"It took longer to write the paragraph [in the CD's liner notes] than it did to record the record, because honestly, the whole idea for me, I just really wanted to put the songs down and get them out," he continues. "It's really neat to be able to do that again, to have this product, and it sounds exactly like what I'm doing live. This is it, the most straightforward version of the song that you can get, and that was kind of the point of it."
Due to the stripped-down sound and recording techniques, the songs on twenty-five pin connector at first come off as demos. But after a few listens, it's clear they don't need anything else. The nine originals and one Psychedelic Furs cover (the album-closing "Heaven") sound like Billy Bragg if he grew up in North Texas, all staccato power chords and wordy delivery. Using silence as his backing band, Whittington lets his words actually mean something, especially on the rock-is-fun "Trampoline" and the sadly gorgeous "Up to Five." He doesn't have room to hide behind anything; he doesn't seem to need it.
But even if Whittington doesn't necessarily need to form a band again, he wants to. His fire was lit again after playing a short reunion gig with Adam's Farm last December as part of RainMaker's five-year anniversary. By the end of the year, he hopes to have assembled a new band, one that doesn't necessarily include him on vocals. He just wants to be part of it again, musicians in the same room pushing and pulling until a song comes out. And he wants to rock again. After more than two years off, he wants to turn up his amp and let loose. Now that the pressure is off, he wants to be able to enjoy it for the first time.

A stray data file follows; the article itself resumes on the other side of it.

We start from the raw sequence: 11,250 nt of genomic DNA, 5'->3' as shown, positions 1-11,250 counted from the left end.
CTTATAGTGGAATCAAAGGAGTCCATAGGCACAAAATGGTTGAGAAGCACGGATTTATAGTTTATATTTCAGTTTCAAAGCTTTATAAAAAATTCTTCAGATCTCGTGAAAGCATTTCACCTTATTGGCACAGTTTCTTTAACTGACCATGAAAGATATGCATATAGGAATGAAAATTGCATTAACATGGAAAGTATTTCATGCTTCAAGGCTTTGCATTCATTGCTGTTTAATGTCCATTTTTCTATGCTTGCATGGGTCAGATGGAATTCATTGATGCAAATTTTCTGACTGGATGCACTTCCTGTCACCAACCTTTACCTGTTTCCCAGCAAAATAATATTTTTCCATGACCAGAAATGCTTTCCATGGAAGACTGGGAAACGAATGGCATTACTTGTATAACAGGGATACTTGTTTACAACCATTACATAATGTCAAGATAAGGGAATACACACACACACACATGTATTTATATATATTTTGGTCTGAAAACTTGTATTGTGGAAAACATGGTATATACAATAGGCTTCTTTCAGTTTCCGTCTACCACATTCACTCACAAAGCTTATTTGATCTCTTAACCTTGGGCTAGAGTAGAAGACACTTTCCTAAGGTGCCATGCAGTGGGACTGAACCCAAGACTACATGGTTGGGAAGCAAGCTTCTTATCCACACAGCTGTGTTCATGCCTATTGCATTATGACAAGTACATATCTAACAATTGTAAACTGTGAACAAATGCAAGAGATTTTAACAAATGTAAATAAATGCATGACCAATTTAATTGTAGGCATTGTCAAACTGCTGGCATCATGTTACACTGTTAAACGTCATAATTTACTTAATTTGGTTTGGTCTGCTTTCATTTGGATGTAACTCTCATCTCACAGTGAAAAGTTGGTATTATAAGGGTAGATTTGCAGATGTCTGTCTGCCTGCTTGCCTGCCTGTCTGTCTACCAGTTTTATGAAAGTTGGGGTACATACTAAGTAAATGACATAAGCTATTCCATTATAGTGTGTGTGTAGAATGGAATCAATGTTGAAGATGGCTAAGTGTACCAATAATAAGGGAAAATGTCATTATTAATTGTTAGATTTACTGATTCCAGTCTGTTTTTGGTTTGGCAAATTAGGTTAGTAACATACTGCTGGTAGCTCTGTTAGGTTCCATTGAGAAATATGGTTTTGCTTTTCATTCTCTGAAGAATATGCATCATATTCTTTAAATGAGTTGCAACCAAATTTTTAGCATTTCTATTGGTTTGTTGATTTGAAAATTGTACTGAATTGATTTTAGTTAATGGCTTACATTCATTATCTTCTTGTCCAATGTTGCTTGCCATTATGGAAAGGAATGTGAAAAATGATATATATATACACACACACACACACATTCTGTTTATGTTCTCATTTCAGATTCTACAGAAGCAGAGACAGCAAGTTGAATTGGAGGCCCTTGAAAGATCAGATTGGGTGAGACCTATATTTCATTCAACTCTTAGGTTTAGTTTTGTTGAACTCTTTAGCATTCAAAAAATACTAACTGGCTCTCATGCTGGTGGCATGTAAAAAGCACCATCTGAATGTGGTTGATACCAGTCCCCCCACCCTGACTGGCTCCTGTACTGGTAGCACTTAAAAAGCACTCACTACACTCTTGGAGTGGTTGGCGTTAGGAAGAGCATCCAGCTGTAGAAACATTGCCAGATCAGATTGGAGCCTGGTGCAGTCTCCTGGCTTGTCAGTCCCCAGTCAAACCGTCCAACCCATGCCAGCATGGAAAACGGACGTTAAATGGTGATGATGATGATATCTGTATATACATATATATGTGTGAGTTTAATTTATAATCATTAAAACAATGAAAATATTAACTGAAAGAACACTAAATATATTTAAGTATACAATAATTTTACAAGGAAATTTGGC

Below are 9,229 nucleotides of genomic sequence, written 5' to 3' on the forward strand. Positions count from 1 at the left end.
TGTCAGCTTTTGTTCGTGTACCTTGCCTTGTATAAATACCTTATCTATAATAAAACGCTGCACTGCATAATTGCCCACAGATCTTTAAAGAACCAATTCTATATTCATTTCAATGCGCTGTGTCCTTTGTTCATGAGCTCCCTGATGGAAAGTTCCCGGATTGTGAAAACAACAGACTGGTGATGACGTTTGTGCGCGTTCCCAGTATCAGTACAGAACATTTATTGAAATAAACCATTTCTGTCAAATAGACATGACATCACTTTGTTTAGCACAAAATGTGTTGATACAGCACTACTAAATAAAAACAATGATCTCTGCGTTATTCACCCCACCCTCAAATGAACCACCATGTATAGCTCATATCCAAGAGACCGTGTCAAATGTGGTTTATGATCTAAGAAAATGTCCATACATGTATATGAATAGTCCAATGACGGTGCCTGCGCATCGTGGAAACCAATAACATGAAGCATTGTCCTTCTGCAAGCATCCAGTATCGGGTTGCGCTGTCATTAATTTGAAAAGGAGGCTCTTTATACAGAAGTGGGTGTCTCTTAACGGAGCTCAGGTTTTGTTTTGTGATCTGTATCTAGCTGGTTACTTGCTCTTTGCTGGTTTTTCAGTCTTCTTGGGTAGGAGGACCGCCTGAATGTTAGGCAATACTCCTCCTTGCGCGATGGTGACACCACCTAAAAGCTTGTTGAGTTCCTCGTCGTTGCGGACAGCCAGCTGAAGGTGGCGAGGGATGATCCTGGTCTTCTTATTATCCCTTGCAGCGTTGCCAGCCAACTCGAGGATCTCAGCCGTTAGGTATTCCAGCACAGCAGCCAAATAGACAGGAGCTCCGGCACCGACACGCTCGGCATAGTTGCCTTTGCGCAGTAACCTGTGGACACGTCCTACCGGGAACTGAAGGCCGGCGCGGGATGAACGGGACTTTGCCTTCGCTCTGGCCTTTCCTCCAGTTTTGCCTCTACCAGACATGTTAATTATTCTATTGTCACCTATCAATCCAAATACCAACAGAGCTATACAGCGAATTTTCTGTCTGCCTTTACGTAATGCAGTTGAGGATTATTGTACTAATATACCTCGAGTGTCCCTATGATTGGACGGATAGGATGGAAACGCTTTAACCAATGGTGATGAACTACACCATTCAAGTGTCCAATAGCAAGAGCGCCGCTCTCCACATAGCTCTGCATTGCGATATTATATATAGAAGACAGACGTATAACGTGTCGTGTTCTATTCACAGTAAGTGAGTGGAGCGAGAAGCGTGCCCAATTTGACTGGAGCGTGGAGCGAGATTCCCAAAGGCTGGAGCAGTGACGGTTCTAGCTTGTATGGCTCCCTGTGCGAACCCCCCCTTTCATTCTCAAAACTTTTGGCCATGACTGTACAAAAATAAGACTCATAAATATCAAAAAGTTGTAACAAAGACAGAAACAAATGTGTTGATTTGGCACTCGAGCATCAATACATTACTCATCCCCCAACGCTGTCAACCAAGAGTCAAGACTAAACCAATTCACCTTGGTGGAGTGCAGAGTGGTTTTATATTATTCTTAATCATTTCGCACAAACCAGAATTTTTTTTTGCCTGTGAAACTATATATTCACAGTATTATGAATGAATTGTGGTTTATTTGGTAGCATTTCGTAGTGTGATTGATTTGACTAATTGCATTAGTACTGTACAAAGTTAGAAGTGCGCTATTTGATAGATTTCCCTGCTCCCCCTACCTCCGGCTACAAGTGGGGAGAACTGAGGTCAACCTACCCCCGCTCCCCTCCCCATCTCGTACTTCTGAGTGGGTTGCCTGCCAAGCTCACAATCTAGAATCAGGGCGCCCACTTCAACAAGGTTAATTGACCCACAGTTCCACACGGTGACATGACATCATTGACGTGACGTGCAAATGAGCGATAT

"We never really had the opportunity to be able to relax about it, because it was so important to us," Whittington says of his former band. "It was really so important to me to be successful. It's kind of like when you're in high school, and you don't realize how much fun you're having until you're in college and you've got more stuff to do. And then you graduate and have to get a job and earn a living, and you don't realize how much fun you had. You were so pissed off, you didn't realize how much fun you were having. And that's kind of the same thing. I think it just happens as you get older. For me and my music career, I've just mellowed about the whole thing. There's no hurry really, anymore. As long as it's fun, good things happen."
Jeff Whittington performs at Club Dada on May 10.